Magnificence and comfort seldom have much in common. We were struck with this truth on entering the palace of the king of France. The room into which we were first admitted was filled with tall, lounging foot soldiers, richly attired, but who lolled about the place with their caps on, and with a barrack-like air that seemed to us singularly in contrast with the prompt and respectful civility with which one is received in the ante-chamber of a private hotel. It is true that we had nothing to do with the soldiers and lackeys who thronged the place; but if their presence was intended to impress visitors with the importance of their master, I think a more private entrance would have been most likely to produce that effect; for I confess, that it appeared to me has a mark of poverty, that troops being necessary to the state and security of the monarch, he was obliged to keep them in the vestibule by which his guests entered. But this is royal state. Formerly, the executioner was present; and in the semi-barbarous courts of the East, such is the fact even now. The soldiers were a party of the Hundred Swiss; men chosen for their great stature, and remarkable for the perfection of their musket. Two of them were posted as sentinels at the foot of the great staircase by which we ascended, and we passed several more on the landings.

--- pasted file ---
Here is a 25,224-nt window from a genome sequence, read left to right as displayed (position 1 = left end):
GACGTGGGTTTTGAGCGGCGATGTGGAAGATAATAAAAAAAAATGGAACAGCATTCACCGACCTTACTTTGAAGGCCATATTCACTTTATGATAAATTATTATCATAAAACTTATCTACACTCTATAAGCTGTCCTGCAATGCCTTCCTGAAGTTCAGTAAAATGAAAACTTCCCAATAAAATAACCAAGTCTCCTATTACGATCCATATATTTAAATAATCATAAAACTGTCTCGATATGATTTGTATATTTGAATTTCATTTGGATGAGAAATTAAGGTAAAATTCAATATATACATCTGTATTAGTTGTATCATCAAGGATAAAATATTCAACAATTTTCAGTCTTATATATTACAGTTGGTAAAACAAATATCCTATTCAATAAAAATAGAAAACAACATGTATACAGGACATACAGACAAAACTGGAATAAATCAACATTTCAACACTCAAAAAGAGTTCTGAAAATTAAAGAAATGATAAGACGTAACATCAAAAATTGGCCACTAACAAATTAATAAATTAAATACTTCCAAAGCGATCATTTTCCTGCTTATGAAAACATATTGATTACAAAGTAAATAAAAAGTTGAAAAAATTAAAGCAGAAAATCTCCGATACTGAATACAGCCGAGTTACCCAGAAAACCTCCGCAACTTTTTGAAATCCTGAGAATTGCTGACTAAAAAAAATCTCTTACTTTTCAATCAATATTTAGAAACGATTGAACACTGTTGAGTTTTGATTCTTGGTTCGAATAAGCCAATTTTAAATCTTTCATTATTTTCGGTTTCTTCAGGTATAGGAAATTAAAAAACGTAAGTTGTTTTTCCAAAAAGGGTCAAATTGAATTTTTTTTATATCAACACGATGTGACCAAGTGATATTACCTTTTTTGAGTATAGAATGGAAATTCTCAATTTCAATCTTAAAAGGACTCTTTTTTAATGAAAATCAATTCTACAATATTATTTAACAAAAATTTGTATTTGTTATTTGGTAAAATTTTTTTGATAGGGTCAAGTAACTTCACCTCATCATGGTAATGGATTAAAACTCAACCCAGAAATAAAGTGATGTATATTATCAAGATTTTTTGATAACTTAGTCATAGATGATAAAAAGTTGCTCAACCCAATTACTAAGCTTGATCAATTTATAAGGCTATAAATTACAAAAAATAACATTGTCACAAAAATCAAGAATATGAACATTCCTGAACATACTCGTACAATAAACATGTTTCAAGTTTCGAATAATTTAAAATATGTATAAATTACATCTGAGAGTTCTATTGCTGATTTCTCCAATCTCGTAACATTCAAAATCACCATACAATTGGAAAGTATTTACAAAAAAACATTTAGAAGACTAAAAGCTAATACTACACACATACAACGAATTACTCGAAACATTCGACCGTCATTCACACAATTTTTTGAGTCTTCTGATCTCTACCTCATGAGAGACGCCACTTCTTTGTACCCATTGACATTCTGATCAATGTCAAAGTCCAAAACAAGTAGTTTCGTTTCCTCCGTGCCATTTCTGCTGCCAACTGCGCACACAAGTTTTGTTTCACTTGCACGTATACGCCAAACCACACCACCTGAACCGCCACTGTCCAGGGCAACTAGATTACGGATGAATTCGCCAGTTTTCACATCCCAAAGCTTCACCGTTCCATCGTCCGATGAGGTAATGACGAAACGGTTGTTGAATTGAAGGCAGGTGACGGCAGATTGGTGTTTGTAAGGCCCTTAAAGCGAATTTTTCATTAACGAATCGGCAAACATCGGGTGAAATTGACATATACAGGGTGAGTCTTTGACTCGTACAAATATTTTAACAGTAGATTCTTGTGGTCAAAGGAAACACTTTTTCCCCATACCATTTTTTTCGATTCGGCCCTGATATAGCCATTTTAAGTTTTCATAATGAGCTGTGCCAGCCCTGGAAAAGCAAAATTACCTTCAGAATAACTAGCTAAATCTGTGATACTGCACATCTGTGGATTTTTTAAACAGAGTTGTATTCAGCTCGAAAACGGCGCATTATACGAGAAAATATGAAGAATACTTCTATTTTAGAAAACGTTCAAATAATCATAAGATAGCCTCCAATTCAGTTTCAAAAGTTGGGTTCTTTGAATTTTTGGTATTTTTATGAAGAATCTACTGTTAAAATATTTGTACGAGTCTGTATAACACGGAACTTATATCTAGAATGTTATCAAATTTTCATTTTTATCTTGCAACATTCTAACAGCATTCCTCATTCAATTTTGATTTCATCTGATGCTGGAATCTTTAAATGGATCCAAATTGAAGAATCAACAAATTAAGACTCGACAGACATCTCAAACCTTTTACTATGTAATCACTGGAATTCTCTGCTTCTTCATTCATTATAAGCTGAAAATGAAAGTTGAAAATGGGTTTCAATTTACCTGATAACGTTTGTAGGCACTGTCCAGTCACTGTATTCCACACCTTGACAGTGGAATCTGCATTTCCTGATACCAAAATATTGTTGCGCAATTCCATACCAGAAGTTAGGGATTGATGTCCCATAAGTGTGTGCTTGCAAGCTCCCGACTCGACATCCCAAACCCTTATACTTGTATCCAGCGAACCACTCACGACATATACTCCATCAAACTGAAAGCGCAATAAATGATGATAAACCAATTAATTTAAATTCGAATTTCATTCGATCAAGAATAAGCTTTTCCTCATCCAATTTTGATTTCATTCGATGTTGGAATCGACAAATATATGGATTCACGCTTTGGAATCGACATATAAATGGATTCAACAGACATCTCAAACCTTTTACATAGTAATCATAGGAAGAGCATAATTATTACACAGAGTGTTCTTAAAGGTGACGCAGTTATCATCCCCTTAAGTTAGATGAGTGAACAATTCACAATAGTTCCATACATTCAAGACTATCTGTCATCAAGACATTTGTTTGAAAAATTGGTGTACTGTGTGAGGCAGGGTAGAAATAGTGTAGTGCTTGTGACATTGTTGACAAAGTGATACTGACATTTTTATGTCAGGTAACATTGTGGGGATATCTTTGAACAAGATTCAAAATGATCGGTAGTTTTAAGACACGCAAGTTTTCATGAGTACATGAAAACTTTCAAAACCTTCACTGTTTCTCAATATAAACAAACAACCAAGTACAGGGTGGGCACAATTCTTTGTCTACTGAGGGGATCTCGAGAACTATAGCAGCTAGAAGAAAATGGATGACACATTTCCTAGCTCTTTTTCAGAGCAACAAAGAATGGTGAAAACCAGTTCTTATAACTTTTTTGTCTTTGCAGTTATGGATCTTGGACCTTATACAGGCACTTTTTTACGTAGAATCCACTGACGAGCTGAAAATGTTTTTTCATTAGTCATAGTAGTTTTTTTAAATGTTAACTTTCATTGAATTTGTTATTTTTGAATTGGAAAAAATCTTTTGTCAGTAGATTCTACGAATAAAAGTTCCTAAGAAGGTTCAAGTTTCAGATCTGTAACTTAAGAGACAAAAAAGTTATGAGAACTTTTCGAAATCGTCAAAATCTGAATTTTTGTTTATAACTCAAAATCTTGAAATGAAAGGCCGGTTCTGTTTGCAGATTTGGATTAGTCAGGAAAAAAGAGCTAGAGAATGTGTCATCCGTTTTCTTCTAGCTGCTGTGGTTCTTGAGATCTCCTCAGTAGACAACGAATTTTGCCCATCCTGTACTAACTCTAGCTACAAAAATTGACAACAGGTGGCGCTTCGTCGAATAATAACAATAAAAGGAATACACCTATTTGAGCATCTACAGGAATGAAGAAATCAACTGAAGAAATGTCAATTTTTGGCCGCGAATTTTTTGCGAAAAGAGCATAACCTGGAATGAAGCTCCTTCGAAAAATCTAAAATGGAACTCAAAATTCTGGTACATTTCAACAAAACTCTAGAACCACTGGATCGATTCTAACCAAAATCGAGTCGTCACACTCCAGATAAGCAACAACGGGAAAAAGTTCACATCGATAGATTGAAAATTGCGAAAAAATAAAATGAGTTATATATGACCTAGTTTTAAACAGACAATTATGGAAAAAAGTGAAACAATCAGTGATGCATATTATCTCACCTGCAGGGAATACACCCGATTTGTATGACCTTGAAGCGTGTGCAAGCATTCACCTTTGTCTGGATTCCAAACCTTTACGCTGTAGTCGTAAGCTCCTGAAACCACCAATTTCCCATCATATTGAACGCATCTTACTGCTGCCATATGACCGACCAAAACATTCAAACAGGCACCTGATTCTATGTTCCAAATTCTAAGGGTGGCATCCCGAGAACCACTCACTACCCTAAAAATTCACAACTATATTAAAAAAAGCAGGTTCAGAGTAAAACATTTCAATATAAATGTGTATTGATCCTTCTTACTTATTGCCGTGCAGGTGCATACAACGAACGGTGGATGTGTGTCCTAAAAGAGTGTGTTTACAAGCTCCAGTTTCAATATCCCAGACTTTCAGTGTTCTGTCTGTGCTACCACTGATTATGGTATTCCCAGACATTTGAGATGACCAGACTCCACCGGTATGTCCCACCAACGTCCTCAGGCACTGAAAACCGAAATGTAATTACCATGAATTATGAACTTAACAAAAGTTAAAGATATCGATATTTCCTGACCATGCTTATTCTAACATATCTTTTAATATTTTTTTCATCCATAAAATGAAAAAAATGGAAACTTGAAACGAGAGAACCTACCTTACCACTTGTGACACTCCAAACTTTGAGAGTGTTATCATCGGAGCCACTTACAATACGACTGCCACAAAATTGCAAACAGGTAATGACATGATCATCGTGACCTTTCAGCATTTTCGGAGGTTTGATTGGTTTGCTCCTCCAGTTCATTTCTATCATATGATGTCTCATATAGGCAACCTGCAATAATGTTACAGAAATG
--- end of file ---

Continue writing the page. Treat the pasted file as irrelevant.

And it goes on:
We were soon in the Salle des Gardes, or the room which the gardes du corps on service occupied. Two of these quasi soldiers were also acting as sentinels here, while others lounged about the room. Their apartment communicated with the Salle de Diane, the hall or gallery prepared for the entertainment. I had no other means but the eye of judging of the dimensions of this room; but its length considerably exceeds a hundred feet, and its breadth is probably forty, or more. It is of the proper height, and the ceiling is painted in imitation of those of the celebrated Farnese Palace at Rome.